Those of you outside of the Dallas-Fort Worth Metroplex might not be aware of an Arlington woman’s lawsuit against the publisher of the ‘Fifty Shades of Grey’ trilogy (the “50 Shades Case”). In a recent decision, a Texas trial court found in favor of the Arlington-based Plaintiff (no amount awarded yet, that’s the next step in the suit). You can find a summary of the case’s status here. And, although it remains to be seen if the decision will be appealed, there are a few lessons that all entrepreneurs can learn from this case:
1) Choose your partners wisely! Make sure that you know who your going into business with. Even if it is a lifelong friend, do some basic due diligence and make sure that your potential business partner is on the up-and-up. Look for excessive debt, credit problems, prior lawsuits filed against them, and, yes, even check for outstanding warrants. In the 50 Shades Case, although the parties may have began doing business in good faith and openly and honestly with one another, that appears to have changed when big money prospects arose. Which, brings us to lesson number 2 . . .
2) Put the proper paperwork in place. Even if your business partner is someone that you’ve known your entire life (or even your spouse) make sure that you put the proper formation paperwork in place. Many people think that formation is “complete” after they register with the appropriate governmental entity (usually the Secretary of State and/or County of principal place of business). Technically, this may be correct. However, to fully protect yourself, you need to make sure that you have the appropriate Bylaws, Company Agreements, Meeting Minutes, etc. in place. If the parties in the 50 Shades Case had put the proper partnership or company agreements in place, who owned the company would not have been at issue and any profit sharing and percentage ownership would have been clearly spelled out, which could have benefited both parties. Granted, having a document in place will not prevent a partner with an intent to defraud you from attempting to do so, which brings us to lesson 3 . . .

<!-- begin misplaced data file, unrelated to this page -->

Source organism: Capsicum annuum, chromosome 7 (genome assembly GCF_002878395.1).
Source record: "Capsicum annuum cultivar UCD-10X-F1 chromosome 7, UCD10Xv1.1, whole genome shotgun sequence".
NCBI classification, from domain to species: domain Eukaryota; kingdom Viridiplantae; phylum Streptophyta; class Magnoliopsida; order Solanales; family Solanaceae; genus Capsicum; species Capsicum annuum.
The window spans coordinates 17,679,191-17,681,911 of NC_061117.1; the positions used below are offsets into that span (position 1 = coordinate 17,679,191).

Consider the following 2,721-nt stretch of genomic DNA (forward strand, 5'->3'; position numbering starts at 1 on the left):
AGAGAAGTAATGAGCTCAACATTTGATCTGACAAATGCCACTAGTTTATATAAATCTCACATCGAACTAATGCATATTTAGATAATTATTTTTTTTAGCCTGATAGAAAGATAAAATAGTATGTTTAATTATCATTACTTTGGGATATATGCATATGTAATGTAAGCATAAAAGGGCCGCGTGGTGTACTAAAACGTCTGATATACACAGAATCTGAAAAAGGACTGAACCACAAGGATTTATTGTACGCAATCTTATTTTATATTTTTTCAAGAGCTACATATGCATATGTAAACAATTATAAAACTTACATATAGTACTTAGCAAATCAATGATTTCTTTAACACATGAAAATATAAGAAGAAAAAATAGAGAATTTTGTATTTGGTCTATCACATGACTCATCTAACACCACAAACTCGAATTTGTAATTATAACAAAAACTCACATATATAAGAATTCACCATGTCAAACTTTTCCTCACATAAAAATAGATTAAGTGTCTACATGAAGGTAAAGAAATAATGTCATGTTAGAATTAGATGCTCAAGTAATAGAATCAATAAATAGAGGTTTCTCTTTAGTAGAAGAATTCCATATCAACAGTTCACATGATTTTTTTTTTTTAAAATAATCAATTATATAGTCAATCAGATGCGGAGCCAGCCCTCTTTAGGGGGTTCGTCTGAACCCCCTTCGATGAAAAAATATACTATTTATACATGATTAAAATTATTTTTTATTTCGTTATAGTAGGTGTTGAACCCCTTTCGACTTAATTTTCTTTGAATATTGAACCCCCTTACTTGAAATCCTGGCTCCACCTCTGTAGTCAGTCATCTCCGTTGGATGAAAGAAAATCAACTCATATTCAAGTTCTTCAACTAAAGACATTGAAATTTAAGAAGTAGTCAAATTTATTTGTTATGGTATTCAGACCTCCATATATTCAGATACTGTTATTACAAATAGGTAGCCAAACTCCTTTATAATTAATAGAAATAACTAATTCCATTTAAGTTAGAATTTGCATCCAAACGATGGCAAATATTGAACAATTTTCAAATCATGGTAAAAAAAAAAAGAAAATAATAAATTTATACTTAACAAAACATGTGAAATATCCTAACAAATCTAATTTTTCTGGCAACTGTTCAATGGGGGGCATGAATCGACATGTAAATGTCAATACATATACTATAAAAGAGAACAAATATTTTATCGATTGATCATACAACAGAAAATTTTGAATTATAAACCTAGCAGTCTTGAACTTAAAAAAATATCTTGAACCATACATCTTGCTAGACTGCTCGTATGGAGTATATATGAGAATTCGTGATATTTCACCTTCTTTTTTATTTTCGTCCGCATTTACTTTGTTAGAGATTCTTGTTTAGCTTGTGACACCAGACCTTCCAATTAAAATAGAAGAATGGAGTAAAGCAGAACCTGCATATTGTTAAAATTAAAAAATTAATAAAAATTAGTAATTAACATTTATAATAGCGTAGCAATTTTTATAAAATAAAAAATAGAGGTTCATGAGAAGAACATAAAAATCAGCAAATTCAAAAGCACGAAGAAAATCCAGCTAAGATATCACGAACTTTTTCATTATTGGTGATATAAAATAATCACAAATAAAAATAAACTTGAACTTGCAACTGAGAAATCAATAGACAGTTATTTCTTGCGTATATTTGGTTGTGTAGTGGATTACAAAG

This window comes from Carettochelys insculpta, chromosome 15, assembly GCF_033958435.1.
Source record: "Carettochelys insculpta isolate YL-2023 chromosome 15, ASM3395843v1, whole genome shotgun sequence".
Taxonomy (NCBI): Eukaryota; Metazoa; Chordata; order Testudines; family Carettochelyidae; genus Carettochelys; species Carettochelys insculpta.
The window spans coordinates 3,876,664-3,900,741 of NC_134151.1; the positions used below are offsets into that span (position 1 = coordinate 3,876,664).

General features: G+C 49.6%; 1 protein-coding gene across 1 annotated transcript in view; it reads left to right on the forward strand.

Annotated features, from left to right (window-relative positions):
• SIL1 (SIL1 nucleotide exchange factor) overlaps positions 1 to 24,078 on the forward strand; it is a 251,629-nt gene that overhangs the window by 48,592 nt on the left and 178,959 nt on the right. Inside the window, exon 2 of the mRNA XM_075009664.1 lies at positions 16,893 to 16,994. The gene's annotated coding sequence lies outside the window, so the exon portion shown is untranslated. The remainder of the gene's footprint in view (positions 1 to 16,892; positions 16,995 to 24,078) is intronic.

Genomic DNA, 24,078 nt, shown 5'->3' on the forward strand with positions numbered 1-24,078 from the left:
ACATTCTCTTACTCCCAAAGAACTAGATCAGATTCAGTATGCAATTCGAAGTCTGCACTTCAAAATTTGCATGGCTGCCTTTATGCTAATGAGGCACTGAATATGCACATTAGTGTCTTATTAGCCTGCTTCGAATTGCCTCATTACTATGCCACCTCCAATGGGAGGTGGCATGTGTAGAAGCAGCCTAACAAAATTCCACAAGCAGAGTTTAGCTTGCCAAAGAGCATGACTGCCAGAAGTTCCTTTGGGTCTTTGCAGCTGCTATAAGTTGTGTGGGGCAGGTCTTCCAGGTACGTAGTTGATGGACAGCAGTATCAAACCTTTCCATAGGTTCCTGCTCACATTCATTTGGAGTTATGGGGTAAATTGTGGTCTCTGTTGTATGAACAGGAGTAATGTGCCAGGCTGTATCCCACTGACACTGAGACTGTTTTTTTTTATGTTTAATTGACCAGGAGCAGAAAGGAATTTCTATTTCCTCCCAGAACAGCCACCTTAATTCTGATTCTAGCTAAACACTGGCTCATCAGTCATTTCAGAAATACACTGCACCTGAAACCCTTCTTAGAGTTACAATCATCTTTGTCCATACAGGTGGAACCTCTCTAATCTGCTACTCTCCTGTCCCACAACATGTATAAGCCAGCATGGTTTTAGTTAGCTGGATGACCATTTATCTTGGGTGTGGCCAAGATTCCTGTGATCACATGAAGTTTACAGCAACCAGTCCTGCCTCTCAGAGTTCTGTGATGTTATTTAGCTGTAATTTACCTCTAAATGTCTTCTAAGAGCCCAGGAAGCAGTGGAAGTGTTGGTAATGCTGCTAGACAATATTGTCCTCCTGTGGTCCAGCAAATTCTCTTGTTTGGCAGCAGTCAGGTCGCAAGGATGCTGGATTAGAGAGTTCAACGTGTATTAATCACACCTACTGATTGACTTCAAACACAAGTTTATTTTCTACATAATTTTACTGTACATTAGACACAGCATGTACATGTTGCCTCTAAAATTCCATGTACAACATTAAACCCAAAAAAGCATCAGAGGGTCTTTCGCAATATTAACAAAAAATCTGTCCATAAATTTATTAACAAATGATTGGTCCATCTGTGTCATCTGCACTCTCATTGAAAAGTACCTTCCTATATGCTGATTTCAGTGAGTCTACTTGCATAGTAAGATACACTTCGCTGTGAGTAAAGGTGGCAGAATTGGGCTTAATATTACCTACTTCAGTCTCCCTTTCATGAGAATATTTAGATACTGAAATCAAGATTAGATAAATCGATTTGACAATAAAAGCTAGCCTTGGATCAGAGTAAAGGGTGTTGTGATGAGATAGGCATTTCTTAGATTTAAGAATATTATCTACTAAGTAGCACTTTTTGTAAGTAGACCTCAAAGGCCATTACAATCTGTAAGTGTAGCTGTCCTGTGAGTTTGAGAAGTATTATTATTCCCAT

3) Stay informed. You can (and should) trust your business partner. . . but trust and verify. Make sure that you, as co-owner/partner, are receiving all reports that you should be, carefully review your partnership statements, review the books and bank statements (you have a legal right to do so), don’t be afraid to ask questions or to review receipts or invoices or other back-up information, and don’t cave in to bullying or obstructionist behaviors (“You don’t need to see that.” “I’ve got it covered.” or “What, don’t you trust me.”). Also, make sure that you’re adhering to the corporate protocols and any legal requirements for making and reporting distributions, raising salaries for officers & directors, and making large purchases or investments.
Taking the above steps may not prevent a partner from acting badly, but you’ll be in a much better position to identify the potential for problems and recognize them sooner rather than later.
FOR INFORMATION ON COMMON PROBLEMS WHEN FORMING AN LLC, see my related blog post. FOR TIPS ON HOW TO SELECT AN ATTORNEY, check out my PDF on how to select the right attorney for your business.
Constance Hall, an experienced legal, marketing and client relationship professional, is licensed to practice law in Texas. For more information, if you have questions, or to contact Connie, email her at firstname.lastname@example.org.